Surely the world is doing better than Australia in saving the planet? I consulted the BP Statistical Review of World Energy, to find that 92.6 percent of energy consumption came from coal, oil, gas, nuclear, and hydro in North America in 2021, and 93.3 percent in the world as a whole. Of the rest, including biomass and ethanol, wind, and sun form only a fraction. Consolingly, Australia is not letting the side down.
Tom Finnerty contributed a blog post discussing the Left’s belatedly acknowledging that there are very real positives to climatological variation.
WaPo Wonders: Is 'Climate Change' Good?
One of our mantras at The Pipeline has always been "Climate changes. Always has, always will." Which is to say, we've never denied that modern-day weather patterns are different—even significantly different—than those in ages past. In fact, we've written quite a bit about the Roman and Medieval warming periods, as well as the Little Ice Age, of the 16th through 19th centuries. We've looked into the benefits of warming (the expansion of the Roman Empire and the building of the great cathedrals of Europe coincide with the Roman and Medieval warming periods) and even of an elevated concentration of carbon dioxide in the atmosphere (which have contributed to record-setting crop yields throughout the world). Which is to say, in general we don't dispute the underlying scientific data, just the questionable conclusions drawn from it.
So it is nice to see the mainstream media acknowledging, however begrudgingly, that we have a point. For instance, the Washington Post recently published an article by Harry Stevens entitled, "Will global warming make temperature less deadly?" The piece begins by mentioning a 2021 study which found that between the years "1991 and 2018... more than one-third of deaths from heat exposure were linked to global warming." Stevens notes that this study received a great deal of attention at the time: "hundreds of news outlets covered the findings." But a follow-up paper got a lot less coverage:
A month later, the same research group... released another peer-reviewed study that told a fuller, more complex story about the link between climate change, temperature, and human mortality. The two papers’ authors were mostly the same, and they used similar data and statistical methods. Published in Lancet Planetary Health, the second paper reported that between 2000 and 2019, annual deaths from heat exposure increased. But deaths from cold exposure, which were far more common, fell by an even larger amount. All told, during those two decades the world warmed by about 0.9 degrees Fahrenheit, and some 650,000 fewer people died from temperature exposure.
David Cavena looked into a new project from the scientists behind The Great Barrington Declaration.
Let the Great Covid Reckoning Begin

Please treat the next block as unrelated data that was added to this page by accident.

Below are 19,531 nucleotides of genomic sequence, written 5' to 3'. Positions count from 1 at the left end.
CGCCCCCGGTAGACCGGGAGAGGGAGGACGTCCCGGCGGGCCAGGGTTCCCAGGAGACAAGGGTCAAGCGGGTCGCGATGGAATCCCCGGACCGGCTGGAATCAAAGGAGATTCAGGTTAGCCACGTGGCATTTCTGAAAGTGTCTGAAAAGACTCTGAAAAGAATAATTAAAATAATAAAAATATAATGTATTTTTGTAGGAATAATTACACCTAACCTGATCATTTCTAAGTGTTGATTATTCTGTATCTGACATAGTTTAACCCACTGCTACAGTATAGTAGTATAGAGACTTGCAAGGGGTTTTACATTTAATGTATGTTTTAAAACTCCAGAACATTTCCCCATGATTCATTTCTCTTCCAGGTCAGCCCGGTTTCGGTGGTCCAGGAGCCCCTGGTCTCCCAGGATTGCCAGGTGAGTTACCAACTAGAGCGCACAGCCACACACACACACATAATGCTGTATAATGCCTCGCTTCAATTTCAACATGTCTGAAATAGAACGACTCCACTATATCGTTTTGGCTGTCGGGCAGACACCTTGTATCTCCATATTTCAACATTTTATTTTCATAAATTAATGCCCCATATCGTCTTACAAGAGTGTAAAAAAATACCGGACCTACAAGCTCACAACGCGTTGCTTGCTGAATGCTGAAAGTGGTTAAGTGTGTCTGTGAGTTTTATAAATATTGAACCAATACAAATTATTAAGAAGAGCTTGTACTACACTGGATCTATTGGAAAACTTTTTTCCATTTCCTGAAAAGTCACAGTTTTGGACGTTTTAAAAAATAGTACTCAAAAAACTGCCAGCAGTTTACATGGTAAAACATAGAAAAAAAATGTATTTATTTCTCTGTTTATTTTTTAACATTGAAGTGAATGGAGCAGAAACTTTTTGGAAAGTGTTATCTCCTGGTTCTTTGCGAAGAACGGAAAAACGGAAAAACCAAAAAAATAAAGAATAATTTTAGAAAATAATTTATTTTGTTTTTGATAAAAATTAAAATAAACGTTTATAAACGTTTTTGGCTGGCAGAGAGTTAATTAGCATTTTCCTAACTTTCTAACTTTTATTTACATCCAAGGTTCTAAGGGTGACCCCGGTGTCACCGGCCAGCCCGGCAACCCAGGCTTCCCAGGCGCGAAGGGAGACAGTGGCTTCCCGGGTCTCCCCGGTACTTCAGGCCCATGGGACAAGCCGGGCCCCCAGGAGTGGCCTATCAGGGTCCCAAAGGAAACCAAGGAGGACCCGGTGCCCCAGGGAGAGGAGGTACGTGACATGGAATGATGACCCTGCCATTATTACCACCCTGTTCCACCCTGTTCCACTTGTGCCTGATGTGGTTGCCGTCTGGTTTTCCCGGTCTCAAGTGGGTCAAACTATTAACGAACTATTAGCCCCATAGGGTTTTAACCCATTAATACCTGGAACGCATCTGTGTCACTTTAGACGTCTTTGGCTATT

Readers of The Pipeline will be familiar with The Great Barrington Declaration, an early (October 2020) response to the Covid pandemic policies of various governments….
The authors of that declaration—stunningly correct in its conclusions and widely disparage by the totalitarian Left—have recently re-formed as the Norfolk Group with the mission of investigating Covid responses now widely seen as mistaken.
America’s response to the COVID-19 pandemic failed on many levels of government and in many aspects. Certainly, deaths are unavoidable during a pandemic. However, too many U.S. policy makers concentrated efforts on ineffective or actively harmful and divisive measures such as school closures that generated enormous societal damage without significantly lowering COVID-19 mortality, while failing to protect high-risk Americans. As a result, Americans were hard hit both by the disease and by collateral damage generated by misguided pandemic strategies and decisions that ignored years of pandemic preparation guidance crafted by numerous public health agencies, nationally and internationally.
Written by experts in epidemiology, vaccine development, and biomedical statistics at leading medical institutions (Harvard, Oxford, Stanford), the Declaration was a statement of risk mitigation by scientists whose professional lives have been spent doing exactly that in the field of infectious disease. The Norfolk Group is making the reasonable point that, as we do for major catastrophes in every field, we must investigate what “went wrong” in our reaction to Covid. Nowhere in the literature, for example, were national lockdowns for respiratory diseases recommended prior to the outbreak of Covid-19. Even Anthony Fauci noted, in response to China’s lockdowns in early 2020, that, “…historically when you shut things down it doesn’t have a major effect.”